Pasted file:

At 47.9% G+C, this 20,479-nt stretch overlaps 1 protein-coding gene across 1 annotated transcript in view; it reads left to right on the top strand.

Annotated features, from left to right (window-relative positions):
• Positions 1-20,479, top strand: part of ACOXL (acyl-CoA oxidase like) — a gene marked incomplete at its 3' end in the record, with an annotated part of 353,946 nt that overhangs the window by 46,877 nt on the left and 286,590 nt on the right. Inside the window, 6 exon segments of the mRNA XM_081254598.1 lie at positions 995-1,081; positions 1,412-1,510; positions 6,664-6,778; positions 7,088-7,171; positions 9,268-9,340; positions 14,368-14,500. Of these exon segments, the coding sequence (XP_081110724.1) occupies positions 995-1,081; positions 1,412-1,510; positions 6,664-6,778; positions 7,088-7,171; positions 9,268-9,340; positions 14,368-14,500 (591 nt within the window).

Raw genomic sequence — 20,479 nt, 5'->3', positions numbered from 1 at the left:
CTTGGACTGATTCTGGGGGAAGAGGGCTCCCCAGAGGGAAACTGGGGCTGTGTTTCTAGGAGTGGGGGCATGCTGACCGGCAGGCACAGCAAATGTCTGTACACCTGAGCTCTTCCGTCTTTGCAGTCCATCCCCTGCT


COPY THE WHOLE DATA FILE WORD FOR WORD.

At 47.9% G+C, this 20,479-nt stretch overlaps 1 protein-coding gene across 1 annotated transcript in view; it reads left to right on the top strand.

Annotated features, from left to right (window-relative positions):
• Positions 1-20,479, top strand: part of ACOXL (acyl-CoA oxidase like) — a gene marked incomplete at its 3' end in the record, with an annotated part of 353,946 nt that overhangs the window by 46,877 nt on the left and 286,590 nt on the right. Inside the window, 6 exon segments of the mRNA XM_081254598.1 lie at positions 995-1,081; positions 1,412-1,510; positions 6,664-6,778; positions 7,088-7,171; positions 9,268-9,340; positions 14,368-14,500. Of these exon segments, the coding sequence (XP_081110724.1) occupies positions 995-1,081; positions 1,412-1,510; positions 6,664-6,778; positions 7,088-7,171; positions 9,268-9,340; positions 14,368-14,500 (591 nt within the window).

Raw genomic sequence — 20,479 nt, 5'->3', positions numbered from 1 at the left:
CTTGGACTGATTCTGGGGGAAGAGGGCTCCCCAGAGGGAAACTGGGGCTGTGTTTCTAGGAGTGGGGGCATGCTGACCGGCAGGCACAGCAAATGTCTGTACACCTGAGCTCTTCCGTCTTTGCAGTCCATCCCCTGCT